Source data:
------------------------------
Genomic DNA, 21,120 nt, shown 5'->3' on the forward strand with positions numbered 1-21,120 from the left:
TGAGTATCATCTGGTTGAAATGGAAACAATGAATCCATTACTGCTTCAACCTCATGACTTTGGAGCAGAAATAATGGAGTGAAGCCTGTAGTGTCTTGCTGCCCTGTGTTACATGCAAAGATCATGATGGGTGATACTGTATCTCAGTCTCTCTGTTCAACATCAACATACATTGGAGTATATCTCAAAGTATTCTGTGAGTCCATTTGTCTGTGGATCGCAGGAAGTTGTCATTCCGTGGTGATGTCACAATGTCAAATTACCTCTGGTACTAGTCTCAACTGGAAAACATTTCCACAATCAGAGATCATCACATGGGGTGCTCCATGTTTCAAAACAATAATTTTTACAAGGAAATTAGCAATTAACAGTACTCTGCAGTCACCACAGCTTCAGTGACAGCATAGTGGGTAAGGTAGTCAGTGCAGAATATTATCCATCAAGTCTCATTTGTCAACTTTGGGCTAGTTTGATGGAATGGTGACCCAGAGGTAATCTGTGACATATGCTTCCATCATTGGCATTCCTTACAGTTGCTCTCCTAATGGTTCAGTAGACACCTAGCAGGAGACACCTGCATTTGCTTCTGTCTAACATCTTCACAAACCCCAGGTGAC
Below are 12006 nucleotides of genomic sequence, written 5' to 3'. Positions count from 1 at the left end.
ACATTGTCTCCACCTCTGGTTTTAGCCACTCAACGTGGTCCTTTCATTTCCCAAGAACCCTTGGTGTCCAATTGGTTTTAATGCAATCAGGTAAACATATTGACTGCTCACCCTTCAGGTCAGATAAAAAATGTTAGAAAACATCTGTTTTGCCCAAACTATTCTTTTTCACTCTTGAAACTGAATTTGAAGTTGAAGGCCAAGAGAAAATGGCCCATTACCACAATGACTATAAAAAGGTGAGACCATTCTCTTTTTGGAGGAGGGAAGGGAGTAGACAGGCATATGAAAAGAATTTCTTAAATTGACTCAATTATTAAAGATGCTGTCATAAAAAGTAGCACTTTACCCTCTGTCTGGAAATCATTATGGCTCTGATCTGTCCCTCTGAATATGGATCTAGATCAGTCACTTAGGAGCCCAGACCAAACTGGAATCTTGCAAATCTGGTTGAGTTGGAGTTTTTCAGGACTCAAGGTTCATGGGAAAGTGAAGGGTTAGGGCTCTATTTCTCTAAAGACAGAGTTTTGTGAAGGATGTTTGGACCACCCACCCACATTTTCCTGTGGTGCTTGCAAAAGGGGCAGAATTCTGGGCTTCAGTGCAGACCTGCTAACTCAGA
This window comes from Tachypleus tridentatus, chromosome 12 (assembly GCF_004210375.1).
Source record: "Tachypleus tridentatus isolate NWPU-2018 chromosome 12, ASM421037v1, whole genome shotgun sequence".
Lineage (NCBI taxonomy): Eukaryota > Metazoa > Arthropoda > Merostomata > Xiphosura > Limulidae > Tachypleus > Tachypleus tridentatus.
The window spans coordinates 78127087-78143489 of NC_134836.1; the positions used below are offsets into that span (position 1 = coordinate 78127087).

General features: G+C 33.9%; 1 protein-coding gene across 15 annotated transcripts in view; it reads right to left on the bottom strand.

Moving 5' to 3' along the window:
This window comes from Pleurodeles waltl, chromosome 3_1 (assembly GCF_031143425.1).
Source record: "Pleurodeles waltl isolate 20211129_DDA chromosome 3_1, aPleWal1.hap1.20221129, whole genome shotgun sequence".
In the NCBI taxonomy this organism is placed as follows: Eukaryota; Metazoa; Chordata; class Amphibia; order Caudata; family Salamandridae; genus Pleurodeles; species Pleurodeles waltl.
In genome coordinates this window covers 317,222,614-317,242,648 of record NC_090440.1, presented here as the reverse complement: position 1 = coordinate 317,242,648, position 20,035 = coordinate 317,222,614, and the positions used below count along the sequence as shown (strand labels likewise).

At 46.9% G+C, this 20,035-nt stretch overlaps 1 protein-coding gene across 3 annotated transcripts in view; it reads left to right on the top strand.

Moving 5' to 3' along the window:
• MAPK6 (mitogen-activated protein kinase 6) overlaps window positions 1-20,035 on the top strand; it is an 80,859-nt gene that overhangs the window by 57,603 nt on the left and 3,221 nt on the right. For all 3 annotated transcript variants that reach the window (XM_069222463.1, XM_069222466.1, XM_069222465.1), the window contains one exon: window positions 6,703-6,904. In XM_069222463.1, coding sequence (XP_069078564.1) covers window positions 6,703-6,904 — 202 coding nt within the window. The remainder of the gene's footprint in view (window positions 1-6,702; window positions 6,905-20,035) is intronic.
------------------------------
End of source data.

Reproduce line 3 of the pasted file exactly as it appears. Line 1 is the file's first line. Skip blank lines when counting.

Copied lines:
Below are 12006 nucleotides of genomic sequence, written 5' to 3'. Positions count from 1 at the left end.